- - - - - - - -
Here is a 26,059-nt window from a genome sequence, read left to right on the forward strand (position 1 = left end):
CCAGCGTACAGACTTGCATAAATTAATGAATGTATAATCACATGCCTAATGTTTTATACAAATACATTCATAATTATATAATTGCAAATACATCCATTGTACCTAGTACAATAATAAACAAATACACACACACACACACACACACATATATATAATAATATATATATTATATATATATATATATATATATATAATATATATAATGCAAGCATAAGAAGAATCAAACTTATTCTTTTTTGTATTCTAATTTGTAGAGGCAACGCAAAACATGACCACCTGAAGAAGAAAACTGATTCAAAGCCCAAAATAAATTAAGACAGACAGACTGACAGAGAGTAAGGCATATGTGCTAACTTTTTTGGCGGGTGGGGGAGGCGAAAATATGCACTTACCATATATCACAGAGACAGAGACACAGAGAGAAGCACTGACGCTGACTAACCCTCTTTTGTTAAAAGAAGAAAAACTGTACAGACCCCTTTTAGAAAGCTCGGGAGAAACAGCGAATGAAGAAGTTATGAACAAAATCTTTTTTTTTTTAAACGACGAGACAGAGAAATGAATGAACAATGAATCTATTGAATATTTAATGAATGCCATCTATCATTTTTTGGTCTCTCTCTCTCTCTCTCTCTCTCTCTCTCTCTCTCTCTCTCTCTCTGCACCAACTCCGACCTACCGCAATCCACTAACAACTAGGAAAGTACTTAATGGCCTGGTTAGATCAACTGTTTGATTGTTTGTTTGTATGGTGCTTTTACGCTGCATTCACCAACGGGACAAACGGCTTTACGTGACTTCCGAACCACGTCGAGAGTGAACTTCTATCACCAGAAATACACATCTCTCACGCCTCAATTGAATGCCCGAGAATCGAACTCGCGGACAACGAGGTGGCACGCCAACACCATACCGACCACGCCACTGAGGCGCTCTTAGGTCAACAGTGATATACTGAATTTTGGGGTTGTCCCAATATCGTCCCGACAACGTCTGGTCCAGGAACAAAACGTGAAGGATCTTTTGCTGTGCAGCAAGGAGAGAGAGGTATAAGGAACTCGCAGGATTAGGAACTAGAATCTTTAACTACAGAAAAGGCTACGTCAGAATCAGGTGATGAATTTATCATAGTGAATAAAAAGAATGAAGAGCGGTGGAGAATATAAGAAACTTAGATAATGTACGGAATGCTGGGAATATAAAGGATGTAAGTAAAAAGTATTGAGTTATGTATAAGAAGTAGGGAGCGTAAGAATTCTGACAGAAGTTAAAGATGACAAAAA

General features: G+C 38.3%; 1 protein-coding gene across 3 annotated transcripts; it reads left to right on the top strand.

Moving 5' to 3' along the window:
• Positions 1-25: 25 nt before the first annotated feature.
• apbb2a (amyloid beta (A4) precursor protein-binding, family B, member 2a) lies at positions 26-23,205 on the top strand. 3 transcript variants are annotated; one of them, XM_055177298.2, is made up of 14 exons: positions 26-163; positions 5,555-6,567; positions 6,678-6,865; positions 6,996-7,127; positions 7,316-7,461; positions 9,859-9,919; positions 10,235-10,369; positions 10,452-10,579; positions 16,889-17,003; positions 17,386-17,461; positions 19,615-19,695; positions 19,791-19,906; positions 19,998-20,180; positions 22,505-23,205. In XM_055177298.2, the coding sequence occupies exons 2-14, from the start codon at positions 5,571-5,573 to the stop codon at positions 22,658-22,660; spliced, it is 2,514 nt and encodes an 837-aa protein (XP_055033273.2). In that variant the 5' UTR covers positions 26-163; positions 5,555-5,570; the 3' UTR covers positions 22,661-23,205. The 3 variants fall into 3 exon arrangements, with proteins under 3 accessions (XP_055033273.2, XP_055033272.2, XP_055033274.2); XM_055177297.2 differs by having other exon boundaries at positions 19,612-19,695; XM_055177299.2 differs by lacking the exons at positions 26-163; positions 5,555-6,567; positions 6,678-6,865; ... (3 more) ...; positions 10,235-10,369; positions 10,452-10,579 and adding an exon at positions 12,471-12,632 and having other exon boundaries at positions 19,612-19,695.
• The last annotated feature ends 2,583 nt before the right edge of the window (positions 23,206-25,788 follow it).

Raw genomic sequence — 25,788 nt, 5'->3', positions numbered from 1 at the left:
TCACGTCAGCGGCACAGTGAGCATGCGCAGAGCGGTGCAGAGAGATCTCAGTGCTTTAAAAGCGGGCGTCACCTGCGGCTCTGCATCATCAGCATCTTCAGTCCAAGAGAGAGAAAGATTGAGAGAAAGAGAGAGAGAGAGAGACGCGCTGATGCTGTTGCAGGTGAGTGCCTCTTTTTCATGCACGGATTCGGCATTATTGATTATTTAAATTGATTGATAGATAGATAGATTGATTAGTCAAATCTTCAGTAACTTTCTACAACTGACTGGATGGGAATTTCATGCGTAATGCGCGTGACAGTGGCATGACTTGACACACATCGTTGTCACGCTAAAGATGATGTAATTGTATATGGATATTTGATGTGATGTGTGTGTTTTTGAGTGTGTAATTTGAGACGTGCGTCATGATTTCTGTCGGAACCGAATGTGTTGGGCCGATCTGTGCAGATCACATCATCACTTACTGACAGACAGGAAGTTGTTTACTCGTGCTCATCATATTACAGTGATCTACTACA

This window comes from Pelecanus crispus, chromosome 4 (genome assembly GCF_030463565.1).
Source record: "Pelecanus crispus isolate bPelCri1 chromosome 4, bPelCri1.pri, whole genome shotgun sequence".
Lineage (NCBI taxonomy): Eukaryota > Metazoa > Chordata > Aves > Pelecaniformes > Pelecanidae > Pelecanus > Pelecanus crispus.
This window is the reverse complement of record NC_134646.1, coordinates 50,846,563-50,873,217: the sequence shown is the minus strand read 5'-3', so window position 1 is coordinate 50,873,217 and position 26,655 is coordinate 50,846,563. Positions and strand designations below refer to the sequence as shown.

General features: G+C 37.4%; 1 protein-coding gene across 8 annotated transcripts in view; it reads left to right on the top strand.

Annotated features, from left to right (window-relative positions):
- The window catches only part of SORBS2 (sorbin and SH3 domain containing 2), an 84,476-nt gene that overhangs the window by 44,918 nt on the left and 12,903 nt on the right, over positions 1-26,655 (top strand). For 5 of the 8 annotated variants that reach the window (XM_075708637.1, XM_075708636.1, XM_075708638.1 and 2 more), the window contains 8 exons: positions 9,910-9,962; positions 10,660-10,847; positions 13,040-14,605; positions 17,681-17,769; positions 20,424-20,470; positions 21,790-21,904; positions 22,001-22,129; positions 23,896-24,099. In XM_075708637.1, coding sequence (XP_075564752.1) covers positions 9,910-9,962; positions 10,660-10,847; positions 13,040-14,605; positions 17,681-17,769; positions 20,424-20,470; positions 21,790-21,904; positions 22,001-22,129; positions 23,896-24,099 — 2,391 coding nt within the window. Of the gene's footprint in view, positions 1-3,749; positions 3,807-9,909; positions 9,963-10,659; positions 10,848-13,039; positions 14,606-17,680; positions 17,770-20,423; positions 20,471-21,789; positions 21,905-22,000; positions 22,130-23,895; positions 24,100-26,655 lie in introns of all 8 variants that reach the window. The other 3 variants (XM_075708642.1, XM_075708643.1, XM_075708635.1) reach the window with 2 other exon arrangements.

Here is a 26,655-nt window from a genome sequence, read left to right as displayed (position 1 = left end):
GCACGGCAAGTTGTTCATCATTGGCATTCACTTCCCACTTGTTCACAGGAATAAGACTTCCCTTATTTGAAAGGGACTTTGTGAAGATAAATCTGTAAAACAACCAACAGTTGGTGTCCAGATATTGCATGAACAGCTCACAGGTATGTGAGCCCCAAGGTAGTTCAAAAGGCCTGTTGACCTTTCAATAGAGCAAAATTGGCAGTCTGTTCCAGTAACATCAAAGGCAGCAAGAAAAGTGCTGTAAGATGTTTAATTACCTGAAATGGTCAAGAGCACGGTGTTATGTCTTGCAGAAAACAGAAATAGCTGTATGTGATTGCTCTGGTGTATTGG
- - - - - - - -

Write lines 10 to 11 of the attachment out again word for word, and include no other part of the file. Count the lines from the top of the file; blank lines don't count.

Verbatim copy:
This window comes from Pelecanus crispus, chromosome 4 (genome assembly GCF_030463565.1).
Source record: "Pelecanus crispus isolate bPelCri1 chromosome 4, bPelCri1.pri, whole genome shotgun sequence".